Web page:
May these words and our thoughts be acceptable to God, the Father, the Son and the Holy Spirit.
Today we assemble to remember the fallen military men and women, merchant marine and the Resistance, in the wars of the last and this century, and those who keep the Peace.
Sadly wars have been going on since time immemorial and over time war has changed. In the earliest times when people went to war, it was all the people of the village, town or city against another. Eventually as countries became to be identified through some form of a border, whole countries went to war.
As power structures developed the local lord or king would have a small guard of soldiers and lots of subservient tenants or vassals whom he could command to defend his territory, most would be ordinary folks, bakers, cobblers, farmers, who had no training in the art of war. That evolved into powerful lords and kings having a standing army; Assyria, Egypt, Babylon, Rome, Greece, the Mongols, the Chinese, indeed most peoples perfected this and were able to dominate their worlds. This became possible because instead of the bakers, cobblers and farmers going to war they paid taxes to their lord or king to have someone else go fight the battles. Indigenous peoples throughout the world however maintained the concept that everyone was a warrior.
After a time war was left exclusively to professional armies, so much so that people would go out and picnic while they watched a battle in progress. War became genteel and illustrious and the military became another and respected class in society; tales of derring-do were told for decades and legends were rife. / After the Industrial Revolution war became mechanised; it was possible to kill people with machinery. It was no longer necessary to slash with a sword, run an enemy through with a lance, or bash someone’s brains out with a mace. Early ordnance was very inaccurate and limited, hence the ‘Thin Red Line’ tactic, where a whole fusillade of shot would hopefully hit someone in the opposing line of the other army an hundred yards away !
Then accuracy improved and anything could be targeted. Science developed chemical and biological weapons and killing became indiscriminate. Atomic and nuclear weapons were employed first to completely annihilate everyone in a city and then to terrorise others into submission, without firing a shot. And the strategy of Mutually Assured Destruction (MAD) was behind the diplomacy of half the world. It for the most part worked but it seeded proxy wars where the major powers could poke each other at no risk to themselves, but it cost the lives of powerless dependant states.
The twentieth century saw again that people, regular people, civilians, old, young, men, women and children were targets of war; ‘cannon-fodder’ in a totally new way, this time though they were non-combatants. Those who survived became refugees, daily struggling to find food and water, and to avoid disease, which always becomes rampant when civilisation’s infrastructures are destroyed.
As a by-product of all this territorial war evolved into ethnicities being opposed to each other, which led to that awful thing dubbed “ethnic cleansing” and more refugees were created.
The way of war has now changed again. Terrorism and counter-terrorism are the order of the day. The War to End all Wars, didn’t, but like everything else war continued to evolve. Highly sophisticated weapons kill with accuracy – and inaccuracy – from miles away. A sniper can shoot an individual at three kilometres, a pilot half a world away can drop a bomb anywhere he or she is told. War is even more impersonal except for the millions who suffer injury, displacement and disease. The stupidity of it all !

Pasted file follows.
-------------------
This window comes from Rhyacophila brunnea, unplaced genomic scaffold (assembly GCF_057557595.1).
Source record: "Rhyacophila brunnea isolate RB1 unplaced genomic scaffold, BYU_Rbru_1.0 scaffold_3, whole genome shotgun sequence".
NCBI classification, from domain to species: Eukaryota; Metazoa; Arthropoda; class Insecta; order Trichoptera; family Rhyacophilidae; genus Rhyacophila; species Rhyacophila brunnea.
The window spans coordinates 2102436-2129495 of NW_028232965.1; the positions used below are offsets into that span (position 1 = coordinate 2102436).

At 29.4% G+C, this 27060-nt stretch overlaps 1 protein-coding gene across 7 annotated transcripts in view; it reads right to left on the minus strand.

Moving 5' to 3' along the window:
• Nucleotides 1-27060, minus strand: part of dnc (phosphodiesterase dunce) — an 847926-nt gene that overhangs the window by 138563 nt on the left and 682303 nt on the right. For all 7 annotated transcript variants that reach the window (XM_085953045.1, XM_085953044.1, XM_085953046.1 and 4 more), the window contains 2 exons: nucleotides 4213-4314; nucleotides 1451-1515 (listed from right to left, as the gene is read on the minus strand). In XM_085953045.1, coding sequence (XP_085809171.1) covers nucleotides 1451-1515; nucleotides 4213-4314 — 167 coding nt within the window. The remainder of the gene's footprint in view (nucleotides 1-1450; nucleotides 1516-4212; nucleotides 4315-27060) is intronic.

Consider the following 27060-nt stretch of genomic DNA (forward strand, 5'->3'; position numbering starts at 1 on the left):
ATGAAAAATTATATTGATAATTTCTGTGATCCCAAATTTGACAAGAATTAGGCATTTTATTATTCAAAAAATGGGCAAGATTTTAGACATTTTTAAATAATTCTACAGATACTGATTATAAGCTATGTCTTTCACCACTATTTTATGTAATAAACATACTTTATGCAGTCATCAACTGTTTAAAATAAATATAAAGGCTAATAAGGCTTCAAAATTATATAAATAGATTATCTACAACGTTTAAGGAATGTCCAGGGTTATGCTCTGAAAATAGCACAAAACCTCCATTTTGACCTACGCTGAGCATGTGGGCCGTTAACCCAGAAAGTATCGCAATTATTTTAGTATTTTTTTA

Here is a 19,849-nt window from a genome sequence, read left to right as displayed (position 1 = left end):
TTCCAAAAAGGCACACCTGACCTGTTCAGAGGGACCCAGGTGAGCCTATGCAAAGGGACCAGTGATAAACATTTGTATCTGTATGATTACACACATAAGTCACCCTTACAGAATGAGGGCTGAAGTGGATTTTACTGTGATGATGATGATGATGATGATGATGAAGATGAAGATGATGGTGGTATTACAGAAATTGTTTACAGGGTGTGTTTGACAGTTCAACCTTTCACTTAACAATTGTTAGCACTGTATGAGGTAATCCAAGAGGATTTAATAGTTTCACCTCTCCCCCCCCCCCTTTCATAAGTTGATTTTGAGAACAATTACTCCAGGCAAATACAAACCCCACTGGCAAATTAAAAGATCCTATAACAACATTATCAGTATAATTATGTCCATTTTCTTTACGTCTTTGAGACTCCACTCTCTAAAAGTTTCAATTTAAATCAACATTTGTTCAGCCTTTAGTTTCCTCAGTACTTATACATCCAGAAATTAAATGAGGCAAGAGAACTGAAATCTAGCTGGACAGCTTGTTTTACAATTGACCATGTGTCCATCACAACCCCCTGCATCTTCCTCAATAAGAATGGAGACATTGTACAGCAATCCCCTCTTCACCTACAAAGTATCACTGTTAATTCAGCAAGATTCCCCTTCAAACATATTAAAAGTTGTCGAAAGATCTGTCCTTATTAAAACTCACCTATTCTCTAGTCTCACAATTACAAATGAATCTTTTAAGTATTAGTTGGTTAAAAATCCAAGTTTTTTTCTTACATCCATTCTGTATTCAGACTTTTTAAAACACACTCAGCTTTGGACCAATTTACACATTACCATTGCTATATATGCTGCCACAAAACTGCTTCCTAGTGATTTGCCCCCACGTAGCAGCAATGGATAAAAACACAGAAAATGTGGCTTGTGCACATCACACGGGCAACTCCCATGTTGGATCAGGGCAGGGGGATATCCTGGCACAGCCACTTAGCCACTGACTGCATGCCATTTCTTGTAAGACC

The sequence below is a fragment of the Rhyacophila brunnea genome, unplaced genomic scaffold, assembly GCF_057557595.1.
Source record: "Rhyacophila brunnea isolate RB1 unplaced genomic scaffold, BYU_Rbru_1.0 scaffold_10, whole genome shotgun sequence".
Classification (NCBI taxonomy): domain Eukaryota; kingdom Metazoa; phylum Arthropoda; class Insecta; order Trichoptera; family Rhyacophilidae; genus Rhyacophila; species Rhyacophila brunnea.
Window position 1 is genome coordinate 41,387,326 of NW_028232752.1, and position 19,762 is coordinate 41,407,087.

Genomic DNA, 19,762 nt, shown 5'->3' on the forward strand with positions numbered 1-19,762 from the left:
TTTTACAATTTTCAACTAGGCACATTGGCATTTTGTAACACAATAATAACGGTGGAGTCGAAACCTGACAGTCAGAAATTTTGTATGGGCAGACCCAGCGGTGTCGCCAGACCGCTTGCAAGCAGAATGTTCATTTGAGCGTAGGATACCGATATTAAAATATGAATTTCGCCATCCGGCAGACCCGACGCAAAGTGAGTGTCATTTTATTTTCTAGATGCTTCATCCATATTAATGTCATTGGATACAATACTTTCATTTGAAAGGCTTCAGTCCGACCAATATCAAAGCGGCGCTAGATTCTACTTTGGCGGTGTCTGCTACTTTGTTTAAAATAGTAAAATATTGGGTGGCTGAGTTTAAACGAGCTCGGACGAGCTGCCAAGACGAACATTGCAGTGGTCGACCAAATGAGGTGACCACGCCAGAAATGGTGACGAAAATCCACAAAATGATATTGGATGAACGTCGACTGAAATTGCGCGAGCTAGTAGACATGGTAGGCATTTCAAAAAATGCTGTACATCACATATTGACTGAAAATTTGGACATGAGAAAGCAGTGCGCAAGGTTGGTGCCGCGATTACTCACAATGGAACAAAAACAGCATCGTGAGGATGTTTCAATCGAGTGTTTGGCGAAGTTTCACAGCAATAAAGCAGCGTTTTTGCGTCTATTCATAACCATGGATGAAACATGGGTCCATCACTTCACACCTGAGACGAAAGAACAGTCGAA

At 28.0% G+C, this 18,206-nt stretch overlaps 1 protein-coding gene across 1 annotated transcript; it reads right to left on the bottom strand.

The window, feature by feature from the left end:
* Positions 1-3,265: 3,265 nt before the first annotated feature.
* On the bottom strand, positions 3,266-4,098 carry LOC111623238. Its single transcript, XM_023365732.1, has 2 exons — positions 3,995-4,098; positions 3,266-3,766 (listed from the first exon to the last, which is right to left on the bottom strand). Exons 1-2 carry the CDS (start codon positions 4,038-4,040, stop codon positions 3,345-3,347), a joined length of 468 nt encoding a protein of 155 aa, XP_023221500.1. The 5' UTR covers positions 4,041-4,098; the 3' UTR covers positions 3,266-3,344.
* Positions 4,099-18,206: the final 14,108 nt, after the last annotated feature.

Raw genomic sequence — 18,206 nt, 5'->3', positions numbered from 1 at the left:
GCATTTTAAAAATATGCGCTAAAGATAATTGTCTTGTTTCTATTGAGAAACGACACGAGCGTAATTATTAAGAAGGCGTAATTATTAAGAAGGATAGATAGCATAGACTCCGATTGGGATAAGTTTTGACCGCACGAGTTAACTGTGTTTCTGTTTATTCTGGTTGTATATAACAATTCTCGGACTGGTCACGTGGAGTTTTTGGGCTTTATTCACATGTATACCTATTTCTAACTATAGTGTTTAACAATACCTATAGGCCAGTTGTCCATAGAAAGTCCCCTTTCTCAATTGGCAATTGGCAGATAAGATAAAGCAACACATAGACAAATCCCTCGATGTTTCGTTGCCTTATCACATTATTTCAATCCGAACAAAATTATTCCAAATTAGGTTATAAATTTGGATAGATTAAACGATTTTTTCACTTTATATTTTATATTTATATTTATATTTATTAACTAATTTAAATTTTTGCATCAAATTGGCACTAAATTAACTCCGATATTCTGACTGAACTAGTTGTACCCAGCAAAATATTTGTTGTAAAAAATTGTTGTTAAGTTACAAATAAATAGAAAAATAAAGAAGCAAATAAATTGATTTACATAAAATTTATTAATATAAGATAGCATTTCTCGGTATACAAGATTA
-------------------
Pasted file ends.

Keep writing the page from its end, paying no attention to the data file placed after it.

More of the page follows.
That is a short sad history of war.
While we rightly honour those who died fighting to save us and our way of life, we must mourn those who are politely called ‘collateral damage’. More people died as collateral damage than those in uniform, and that statistic will continue as even we, who think we are civilised, have both bombed cities and looked the other way when others did. We still pay taxes and yet civilians are largely the ones killed and wounded in war, that’s ironic.
We all morn three year old Hunter Haze Smith-Straight the three year-old boy tragically stabbed to death in Winnipeg last week, but we find it hard to identify with the one hundred million killed in the major wars of the twentieth century and the countless millions wounded. Unfortunately Joseph Stalin’s words are true “Every death is a tragedy. A million deaths is a statistic”. And he should know he killed fifty million of his own people, which is another form of war to be sure.
How can God let this happen ?
We have freewill, and hoping that we will learn better, God allows us to exercise it, often to our own disadvantage. The redeeming thing is that righteousness always wins; it cost lives, it causes pain, but Right will out.
We need to give thanks to those and for those who stood their ground against Evil. It is our daily duty to do that, and to support those who suffer the wounds of war physical and emotional. We have a duty to pray for them all, especially to pray for those who ignore our tragic history of combat. Oh that one day we will “beat our swords into plowshares [and] spears into pruning hooks; [when] nation will not lift up sword against nation, neither will they learn war any more” (Isaiah 2:4).
We need to pray hard about this but we need also to take action helping those affected by Conflict, just as we would beg for them to help us, given the roles reversed (Matthew 7:12). If we can kill in God’s name, surely we can have mercy in His name too. Lastly, we sorely need to encourage those in authority to cause Peace to break-out all over this wonderful world that we are putting at so much risk in other ways. Amen.